Paid Parental Leave – Teddy Bears Picnic

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A Teddy Bears Picnic will be held today to tell the Government not to use its power of financial veto on Sue Moroney’s Bill to extend paid parental leave.

Picnicking parents will be signing postcards to Prime Minister John Key asking him not to veto extending paid parental leave to 26 weeks.

“The only argument that has been advanced against this Bill is cost, just as it was when Paid Parental Leave was first introduced,” says Leonie Morris, Coordinator for Auckland 26 for Babies. “But the extension will cost the same as the margin of error in government budget forecasting.”

“This Government is willing to spend $36 million on the America’s Cup and $220 million on the Rugby World Cup, but not $166 million (over 3 years) to provide a sound start for most of the country’s babies,” she says.

A majority of MPs support the extension, and submissions on the bill showed that extending paid parental leave is in the best interest of babies, parents and the workforce

“Vetoing the Bill for financial reasons would be anti-democratic and short-sighted. It would demonstrate that to this Government, caring for babies just doesn’t matter. The Government has more money than it forecast – we can do this.”

The picnic:
MC – Professor Judy McGregor, Head of School of Social Sciences and Public Policy, AUT.  Speakers:
Sue Moroney – Labour’s Spokesperson for Women’s Affairs and the MP promoting the Bill extend PPL to 6 months
Jan Logie – Green Spokesperson for Women’s Affairs.
Marama Davidson – Te Wharepora Hou, a collective of wāhine Māori who are pro-active for the wellbeing of whānau, hapū, iwi and our planet.
Carmel Sepuloni – Mother/ CEO of a National Pacific Health Provider/ Board Member for Thrive Teen Parent Support Trust
Rosie Judd – a Coordinator of the University of Auckland, Law students, Equal Justice Project
Dr Kathy Smits – Senior lecturer and Head of Department, Department of Political Studies, University of Auckland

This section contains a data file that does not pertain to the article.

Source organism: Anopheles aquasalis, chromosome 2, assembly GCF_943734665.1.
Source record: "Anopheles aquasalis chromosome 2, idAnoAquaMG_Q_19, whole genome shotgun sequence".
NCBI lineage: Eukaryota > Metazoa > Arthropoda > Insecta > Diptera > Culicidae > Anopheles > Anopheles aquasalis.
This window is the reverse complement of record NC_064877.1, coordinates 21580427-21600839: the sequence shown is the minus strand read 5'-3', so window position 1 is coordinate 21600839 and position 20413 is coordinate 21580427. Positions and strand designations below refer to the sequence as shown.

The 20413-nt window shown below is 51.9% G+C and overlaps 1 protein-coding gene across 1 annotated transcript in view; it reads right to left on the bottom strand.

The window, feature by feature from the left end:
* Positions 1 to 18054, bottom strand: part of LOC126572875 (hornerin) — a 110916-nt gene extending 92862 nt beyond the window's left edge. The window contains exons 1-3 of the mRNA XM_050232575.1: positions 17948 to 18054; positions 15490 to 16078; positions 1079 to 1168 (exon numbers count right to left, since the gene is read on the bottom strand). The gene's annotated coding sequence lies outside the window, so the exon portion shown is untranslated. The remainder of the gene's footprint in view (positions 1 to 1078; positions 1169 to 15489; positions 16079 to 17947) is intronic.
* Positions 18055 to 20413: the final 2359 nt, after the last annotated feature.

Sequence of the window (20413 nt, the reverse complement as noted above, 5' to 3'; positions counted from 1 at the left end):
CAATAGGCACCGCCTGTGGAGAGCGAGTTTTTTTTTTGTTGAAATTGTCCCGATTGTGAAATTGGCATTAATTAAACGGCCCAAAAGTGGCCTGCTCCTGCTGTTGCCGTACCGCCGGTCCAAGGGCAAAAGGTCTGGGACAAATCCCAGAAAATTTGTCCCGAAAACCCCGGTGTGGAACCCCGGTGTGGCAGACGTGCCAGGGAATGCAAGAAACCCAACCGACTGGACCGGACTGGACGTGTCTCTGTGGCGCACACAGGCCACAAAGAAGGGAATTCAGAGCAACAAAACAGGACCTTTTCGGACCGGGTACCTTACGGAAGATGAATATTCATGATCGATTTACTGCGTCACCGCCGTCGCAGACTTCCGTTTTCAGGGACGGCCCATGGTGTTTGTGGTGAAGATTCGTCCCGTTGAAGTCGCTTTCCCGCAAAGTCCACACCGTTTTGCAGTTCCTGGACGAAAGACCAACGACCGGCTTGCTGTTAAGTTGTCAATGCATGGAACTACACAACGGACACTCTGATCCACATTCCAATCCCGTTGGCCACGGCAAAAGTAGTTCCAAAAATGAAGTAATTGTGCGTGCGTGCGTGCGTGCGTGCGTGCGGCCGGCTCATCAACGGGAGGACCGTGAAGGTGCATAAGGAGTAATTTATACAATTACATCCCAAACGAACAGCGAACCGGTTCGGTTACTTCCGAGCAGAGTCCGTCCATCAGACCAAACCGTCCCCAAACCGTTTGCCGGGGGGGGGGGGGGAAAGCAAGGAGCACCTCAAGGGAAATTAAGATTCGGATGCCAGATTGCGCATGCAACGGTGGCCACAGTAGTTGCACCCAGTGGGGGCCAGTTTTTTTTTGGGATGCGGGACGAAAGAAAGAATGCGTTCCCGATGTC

Jared Abbott – Organiser, First Union

Jared Abbott’s speech:

Firstly I’d like to thank the organiser today, and the 26 for babies campaign putting on this great event in support of such an excellent piece of legislation.

As Judy mentioned, I am speaking on behalf of First Union and our 27,000 members, many of which are in constant struggle with low wage employment.

And, I’m speaking as a recent, and proud, father.

Organising in the trade union movement, we see a lot of hard working families battle with the costs involved in providing for the their families.

Often one parent will work a fixed night shift, and the other a fixed day just to counter the costs of day care and ensure their young and vulnerable children are in trusted hands.

We see situations where one parent is working the equivalent of two full time jobs just so their partners can take care of their young children. This can turn an otherwise good worker into a health and safety hazard. 12 weeks annual leave might be the difference between that worker having almost any quality time with their new born.

We see mother-to-bes who work jobs that require heavy lifting given no choice but to take as much as 6 months unpaid leave before birth due to the fact that their company’s do not provide them light duties.

An additional 12 weeks paid parental leave would help these women incredibly.

We see mothers returning to work after just 3 months who find daycare options close to their work so they can spend their breaks breastfeeding their new born child –

Do we really need to make this basic need of the child such a challenge!

The addition of 12 weeks could provide mothers the time to really bond with their child.

Instead precious weeks are spent scrambling for care options for their return into the workforce.

I know for myself, the quality of the time and what we could provide for our child dropped dramatically when paid parental leave concluded.

And, as you are aware, paid parental leave can be shared between either parent. An extra 12 weeks gives families the option for father’s to have more time with their new born.

This bill isn’t about a free hand out. This is about a critical time in a child’s development. Supporting parents through this financially difficult time is an investment into our future.

If this bill is passed we could be reaping the rewards for generations to come.

We need to  take action so that the parents of our countries new born children have the resources to do the best job they can.

ENDS

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